Last week the Arizona State Senate passed a bill that would amend that state’s administrative procedure law to kill its version of the “Chevron” doctrine, which requires courts to defer to an agency’s reasonable interpretation of statutes within its purview.
The doctrine originates from the landmark 1984 Supreme Court case Chevron U.S.A., Inc. v. Natural Resources Defense Council, which set forth the legal test regarding when courts should defer to an agency’s interpretation. Generally, such deference is owed when an agency “reasonably” interprets an ambiguous statute. While the Supreme Court has subsequently narrowed the scope of Chevron deference by limiting the doctrine to interpretations obtained through formal proceedings such as adjudications or notice-and-comment rulemaking (as opposed to opinion letters, guidance documents, or policy statements, etc.), the reasonableness standard remains a relatively low bar that gives agencies a clear advantage in litigation arising under administrative procedure laws.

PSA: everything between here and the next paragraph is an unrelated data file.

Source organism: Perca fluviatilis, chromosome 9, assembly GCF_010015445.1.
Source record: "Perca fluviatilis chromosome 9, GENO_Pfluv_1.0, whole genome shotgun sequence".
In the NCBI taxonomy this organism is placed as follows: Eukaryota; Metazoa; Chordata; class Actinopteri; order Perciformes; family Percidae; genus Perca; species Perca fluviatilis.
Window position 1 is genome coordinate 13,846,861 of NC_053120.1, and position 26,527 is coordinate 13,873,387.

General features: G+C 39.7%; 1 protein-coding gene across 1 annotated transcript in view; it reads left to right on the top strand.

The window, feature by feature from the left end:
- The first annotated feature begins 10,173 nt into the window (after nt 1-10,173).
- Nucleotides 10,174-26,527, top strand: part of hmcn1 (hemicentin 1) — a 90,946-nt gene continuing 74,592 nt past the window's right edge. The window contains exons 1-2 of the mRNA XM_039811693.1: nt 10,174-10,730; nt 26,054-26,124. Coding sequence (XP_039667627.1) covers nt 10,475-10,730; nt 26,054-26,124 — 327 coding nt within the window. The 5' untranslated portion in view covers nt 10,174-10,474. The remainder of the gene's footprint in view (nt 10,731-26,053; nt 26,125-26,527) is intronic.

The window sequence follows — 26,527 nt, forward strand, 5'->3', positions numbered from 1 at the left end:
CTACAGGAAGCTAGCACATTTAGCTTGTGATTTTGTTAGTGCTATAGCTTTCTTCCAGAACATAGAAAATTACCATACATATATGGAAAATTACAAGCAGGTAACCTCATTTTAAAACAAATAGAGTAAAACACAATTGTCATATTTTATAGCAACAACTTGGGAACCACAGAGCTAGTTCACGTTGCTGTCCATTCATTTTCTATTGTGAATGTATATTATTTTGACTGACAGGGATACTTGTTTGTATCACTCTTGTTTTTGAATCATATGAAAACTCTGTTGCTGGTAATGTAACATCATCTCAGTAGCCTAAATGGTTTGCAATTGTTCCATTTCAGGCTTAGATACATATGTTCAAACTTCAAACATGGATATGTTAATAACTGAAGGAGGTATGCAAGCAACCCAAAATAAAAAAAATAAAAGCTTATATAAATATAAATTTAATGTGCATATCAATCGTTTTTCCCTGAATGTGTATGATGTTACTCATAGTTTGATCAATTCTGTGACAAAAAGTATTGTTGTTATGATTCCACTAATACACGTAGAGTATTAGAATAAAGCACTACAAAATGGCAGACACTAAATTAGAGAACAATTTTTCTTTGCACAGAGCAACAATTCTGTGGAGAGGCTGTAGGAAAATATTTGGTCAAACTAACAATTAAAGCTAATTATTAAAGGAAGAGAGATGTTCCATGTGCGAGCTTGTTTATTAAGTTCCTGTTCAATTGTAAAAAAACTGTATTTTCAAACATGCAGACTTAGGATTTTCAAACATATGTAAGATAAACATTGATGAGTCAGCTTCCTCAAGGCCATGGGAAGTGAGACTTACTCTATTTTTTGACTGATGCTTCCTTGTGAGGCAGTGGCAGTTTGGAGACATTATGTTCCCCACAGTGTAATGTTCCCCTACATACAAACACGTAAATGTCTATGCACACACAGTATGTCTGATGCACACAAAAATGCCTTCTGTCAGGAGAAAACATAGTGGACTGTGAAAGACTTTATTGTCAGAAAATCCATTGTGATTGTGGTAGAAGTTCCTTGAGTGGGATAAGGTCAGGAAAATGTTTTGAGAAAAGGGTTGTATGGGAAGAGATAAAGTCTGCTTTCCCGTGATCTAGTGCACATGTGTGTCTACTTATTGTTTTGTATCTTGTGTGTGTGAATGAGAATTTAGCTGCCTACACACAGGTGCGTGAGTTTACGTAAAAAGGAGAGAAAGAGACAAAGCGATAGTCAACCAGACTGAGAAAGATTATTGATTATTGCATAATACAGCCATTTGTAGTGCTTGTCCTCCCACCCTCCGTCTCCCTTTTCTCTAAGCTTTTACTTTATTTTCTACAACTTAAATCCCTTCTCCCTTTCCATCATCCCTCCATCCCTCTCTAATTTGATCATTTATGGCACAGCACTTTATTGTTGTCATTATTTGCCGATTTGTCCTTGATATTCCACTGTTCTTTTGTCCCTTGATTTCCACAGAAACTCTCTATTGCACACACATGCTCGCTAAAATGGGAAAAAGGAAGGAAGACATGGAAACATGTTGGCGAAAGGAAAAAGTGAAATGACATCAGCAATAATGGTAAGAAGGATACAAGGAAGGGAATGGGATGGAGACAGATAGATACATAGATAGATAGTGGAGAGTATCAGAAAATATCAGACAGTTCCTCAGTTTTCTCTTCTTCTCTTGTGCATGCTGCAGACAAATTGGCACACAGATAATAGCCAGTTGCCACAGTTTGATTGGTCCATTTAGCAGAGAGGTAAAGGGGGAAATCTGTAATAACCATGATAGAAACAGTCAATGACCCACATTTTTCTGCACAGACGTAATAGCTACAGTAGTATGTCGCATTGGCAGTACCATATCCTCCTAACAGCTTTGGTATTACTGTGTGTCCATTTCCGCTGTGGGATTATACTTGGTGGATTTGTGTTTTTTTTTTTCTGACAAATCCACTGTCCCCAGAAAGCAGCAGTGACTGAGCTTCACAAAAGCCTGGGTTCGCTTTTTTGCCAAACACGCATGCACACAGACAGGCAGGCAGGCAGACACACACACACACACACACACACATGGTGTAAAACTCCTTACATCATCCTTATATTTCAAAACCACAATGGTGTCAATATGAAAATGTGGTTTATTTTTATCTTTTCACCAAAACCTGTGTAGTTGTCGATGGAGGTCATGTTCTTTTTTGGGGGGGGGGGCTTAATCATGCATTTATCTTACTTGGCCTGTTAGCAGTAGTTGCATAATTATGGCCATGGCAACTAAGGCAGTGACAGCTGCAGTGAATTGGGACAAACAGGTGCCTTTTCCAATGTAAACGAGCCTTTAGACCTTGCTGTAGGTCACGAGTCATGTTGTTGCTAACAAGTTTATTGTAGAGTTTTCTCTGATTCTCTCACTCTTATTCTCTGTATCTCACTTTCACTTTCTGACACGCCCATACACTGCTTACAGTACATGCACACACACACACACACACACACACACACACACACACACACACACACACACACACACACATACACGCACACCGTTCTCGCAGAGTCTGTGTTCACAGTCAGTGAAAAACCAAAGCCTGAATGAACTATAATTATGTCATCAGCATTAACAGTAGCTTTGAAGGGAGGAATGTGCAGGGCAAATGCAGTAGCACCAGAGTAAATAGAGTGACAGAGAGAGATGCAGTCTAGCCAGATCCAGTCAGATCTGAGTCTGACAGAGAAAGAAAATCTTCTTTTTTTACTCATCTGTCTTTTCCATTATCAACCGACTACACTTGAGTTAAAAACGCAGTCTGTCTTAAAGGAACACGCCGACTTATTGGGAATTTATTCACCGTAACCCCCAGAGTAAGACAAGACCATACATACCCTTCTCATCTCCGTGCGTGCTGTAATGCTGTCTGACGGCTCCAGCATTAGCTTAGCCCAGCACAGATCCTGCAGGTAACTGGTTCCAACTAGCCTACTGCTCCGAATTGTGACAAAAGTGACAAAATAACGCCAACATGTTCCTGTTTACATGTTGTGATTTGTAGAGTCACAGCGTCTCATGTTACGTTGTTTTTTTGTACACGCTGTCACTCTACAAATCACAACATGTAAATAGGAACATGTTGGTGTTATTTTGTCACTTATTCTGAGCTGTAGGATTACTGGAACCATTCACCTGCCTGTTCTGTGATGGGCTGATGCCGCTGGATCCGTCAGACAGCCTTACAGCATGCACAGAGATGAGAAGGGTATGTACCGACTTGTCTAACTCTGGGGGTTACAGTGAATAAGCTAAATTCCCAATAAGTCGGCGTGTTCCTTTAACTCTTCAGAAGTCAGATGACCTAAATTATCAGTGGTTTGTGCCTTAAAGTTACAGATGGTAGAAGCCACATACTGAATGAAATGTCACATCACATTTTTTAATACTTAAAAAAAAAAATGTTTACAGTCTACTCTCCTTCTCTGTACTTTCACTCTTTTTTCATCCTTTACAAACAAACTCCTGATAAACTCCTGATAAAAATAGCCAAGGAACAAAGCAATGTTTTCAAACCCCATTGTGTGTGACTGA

Critics of the Chevron doctrine, which include Justices Thomas and Gorsuch, often point out the advantages that agencies receive due to this deferential standard and argue that such deference deprives regulated entities of due process protections and otherwise creates balance of power concerns. While critics point to the leverage that the doctrine provides agencies, the regulated community has also benefited from the doctrine in defending collateral attacks on permitting decisions in citizen suits brought under various environmental laws.
The Arizona bill would be the first of its kind, though an amendment to the same effect is currently under consideration by the Florida Constitution Revision Commission. The Florida Commission has the authority to place such amendments on the November ballot if 22 of its 37 members approve.
This article was authored by Douglas J. Crouse, Jackson Kelly PLLC.